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20 July 2018 Photo Leonie Bolleurs
Research informs about sustainable use of fresh water for food production
Conducting research on the topic of water-footprint assessment, are from the left: Dr Enoch Owusu-Sekyere, Dr Henry Jordaan, study leader and Senior Lecturer in the UFS Department of Agricultural Economics, Dr Frikkie Maré (Head of the Department of Agricultural Economics), and Adetoso Adetoro.

The fact that South Africa is a water-scarce country has been highlighted during the past couple of years, and even city dwellers were suddenly very aware of the drought due to the strict water restrictions. These are the words of Dr Frikkie Maré, Head of the Department of Agricultural Economics at the University of the Free State (UFS) and one of the graduates who received his PhD on water-footprint assessment studies at the recent June 2018 graduations.

The department is currently involved in various water-footprint and water-management research projects which assist in providing solutions for better water management in the future. “As department, we want to be at the forefront of research that will assist all agricultural producers with sustainable production practices to ensure economic, environmental, and social sustainable food and fibre products for the society at large,” said Dr Maré.

Research funded by Water Research Commission

The UFS recently conferred two PhD degrees (Drs Enoch Owusu-Sekyere and Frikkie Maré) and one master’s degree (Adetoso Adetoro) in the Department of Agricultural Economics. All three have been working in the field of water-footprint assessment. The research formed part of two different projects that were initiated and funded by the Water Research Commission.

According to Dr Henry Jordaan, Senior Lecturer in this department, four of his students already received their master’s degrees on the topic of water-footprint assessment, while two students are busy with PhDs and three more are working on their master’s degrees.

Topic gains momentum in research community
The water-footprint concept serves as a useful indicator to sensitise society about the impact of the food we eat on scarce freshwater resources – from agricultural producers using water to produce primary food crops and products on the farm, to the end consumer buying the food products in the retail store in town.

“Water-footprint assessment is a relatively new field aimed at informing the sustainable use of fresh water for food production. This topic is gaining momentum in the research community, given the substantial increase in the global population in the context of freshwater resources that is getting increasingly scarce. The challenge is to feed the growing population while still using the scarce freshwater resources sustainably.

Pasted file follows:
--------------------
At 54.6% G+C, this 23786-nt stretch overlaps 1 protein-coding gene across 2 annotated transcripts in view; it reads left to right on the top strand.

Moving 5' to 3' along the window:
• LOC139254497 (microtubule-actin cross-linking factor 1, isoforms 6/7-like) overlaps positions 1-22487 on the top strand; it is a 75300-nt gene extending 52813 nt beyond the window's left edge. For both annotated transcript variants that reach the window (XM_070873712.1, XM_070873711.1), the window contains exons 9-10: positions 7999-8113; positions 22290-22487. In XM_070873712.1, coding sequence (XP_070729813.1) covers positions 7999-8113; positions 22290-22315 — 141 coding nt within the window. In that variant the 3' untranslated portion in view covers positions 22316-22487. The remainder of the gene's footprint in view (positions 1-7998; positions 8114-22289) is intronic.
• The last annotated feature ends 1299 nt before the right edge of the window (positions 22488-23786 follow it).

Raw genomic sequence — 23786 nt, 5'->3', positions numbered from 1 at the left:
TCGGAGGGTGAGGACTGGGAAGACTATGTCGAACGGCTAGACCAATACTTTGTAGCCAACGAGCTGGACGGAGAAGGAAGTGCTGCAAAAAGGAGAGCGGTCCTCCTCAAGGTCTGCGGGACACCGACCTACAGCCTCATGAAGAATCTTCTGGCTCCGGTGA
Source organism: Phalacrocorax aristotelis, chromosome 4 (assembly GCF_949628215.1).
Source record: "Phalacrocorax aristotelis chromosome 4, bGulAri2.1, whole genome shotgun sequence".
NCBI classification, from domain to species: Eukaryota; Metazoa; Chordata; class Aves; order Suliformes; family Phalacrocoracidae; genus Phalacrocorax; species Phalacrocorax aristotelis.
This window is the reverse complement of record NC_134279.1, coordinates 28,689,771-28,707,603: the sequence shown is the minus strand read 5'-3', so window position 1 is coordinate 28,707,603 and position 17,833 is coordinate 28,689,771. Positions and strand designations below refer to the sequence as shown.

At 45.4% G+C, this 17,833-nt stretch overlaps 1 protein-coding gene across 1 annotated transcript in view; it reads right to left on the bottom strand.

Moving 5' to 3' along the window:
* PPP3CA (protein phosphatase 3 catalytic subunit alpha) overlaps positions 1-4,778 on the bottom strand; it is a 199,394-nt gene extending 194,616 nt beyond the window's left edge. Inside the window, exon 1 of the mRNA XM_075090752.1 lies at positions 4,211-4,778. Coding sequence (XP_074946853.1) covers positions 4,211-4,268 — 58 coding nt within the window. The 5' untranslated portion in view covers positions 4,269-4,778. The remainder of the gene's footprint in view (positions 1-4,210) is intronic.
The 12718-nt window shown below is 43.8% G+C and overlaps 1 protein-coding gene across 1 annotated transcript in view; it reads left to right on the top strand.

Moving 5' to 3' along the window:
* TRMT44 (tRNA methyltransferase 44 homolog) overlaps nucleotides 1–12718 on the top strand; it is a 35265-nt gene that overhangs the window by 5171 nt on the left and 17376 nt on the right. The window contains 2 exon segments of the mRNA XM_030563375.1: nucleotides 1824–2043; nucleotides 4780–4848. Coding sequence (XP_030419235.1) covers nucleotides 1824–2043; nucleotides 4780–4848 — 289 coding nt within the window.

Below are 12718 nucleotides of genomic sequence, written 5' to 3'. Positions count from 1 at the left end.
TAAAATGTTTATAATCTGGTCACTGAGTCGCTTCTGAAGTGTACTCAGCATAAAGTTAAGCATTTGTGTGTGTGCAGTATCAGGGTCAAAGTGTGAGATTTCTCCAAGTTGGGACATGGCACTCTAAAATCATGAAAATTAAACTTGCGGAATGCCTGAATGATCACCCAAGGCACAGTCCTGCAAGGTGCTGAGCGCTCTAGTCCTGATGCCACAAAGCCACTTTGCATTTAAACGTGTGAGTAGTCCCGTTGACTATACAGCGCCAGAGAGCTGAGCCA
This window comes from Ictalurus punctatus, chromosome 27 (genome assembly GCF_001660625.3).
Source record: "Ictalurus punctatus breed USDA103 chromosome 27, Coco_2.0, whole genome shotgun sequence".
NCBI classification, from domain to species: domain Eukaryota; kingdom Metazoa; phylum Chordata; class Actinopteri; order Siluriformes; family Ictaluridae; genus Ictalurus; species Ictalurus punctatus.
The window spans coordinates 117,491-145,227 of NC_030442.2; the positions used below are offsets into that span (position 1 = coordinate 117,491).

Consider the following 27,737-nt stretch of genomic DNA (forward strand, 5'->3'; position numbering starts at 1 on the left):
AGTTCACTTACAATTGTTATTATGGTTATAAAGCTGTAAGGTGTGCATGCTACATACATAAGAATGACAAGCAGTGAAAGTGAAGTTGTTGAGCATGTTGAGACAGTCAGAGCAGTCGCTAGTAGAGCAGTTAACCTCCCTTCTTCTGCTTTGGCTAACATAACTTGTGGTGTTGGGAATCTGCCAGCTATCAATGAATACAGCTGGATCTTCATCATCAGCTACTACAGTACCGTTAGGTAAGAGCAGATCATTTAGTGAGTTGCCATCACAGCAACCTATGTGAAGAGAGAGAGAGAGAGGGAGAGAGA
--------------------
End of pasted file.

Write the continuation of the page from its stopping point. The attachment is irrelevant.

Volume of water used to produce food

“In order to inform water users on how to use the resource sustainably, it is important to know the volume of water that was used to produce the required food products. Through our research, we are contributing to this knowledge by assessing the volume of water that was used to produce selected products, and to interpret the water use in the context of water availability to gain insight into the degree of sustainability with which the resource is used. The results are expected to inform water users, water managers, and policy makers regarding the sustainable use of fresh water for food production,” said Dr Jordaan.

News Archive

Plant researcher receives prestigious Grain SA award
2016-10-21

Description: Plant researcher receives prestigious Grain SA award Tags: Plant researcher receives prestigious Grain SA award

Prof Zakkie Pretorius from the UFS Department
of Plant Sciences with Andries Theron,
vice-chairman of Grain SA. Theron presented
the award to Prof Pretorius at Grain SA’s a
nnual gala event, which was held in Midrand
this year.
Photo (read more): Supplied
Photo (spotlight): Charl Devenish

A researcher in the Department of Plant Sciences at the University of the Free State (UFS), Prof Zakkie Pretorius, received the prestigious Grain Producer of the Year Inspiration Award during the annual gala event of Grain SA. Grain SA provides strategic commodity support and services to South African grain producers to assist in the sustainability of the sector.

This award is presented to individuals or organisations in appreciation of excellent contributions to the grain industry. These individuals have also achieved extraordinary results in their respective fields.

Research in the interest of food security
Prof Pretorius has been involved in research on plant diseases and food crops for the past 38 years. His research focus, rust diseases in crops, is especially important for food security.  

According to Prof Pretorius, who collaborates with an extensive network of specialist colleagues, his research covers a variety of topics including rust race identification, the discovery of new resistance genes, characterisation of resistance expression in plants, and the mapping of genes. His focus is not only on wheat, but he also researches rust diseases in oats, barley, maize, dry beans, lentils, sunflowers, and soybeans.

Breeding of rust-resistant varieties gains scientific basis
Locally, he has been contracted for several years by the Winter Grain Trust to annually evaluate commercial wheat cultivars and elite germplasm. This information is regularly passed on to the relevant seed companies and breeders, and is also included in the production guidelines of the Agricultural Research Council for disease risk assessment. His research places the breeding and selection of rust-resistant varieties on a solid scientific foundation. A living collection of rust fungus cultures and a large germplasm collection are maintained at the UFS under his supervision.

 

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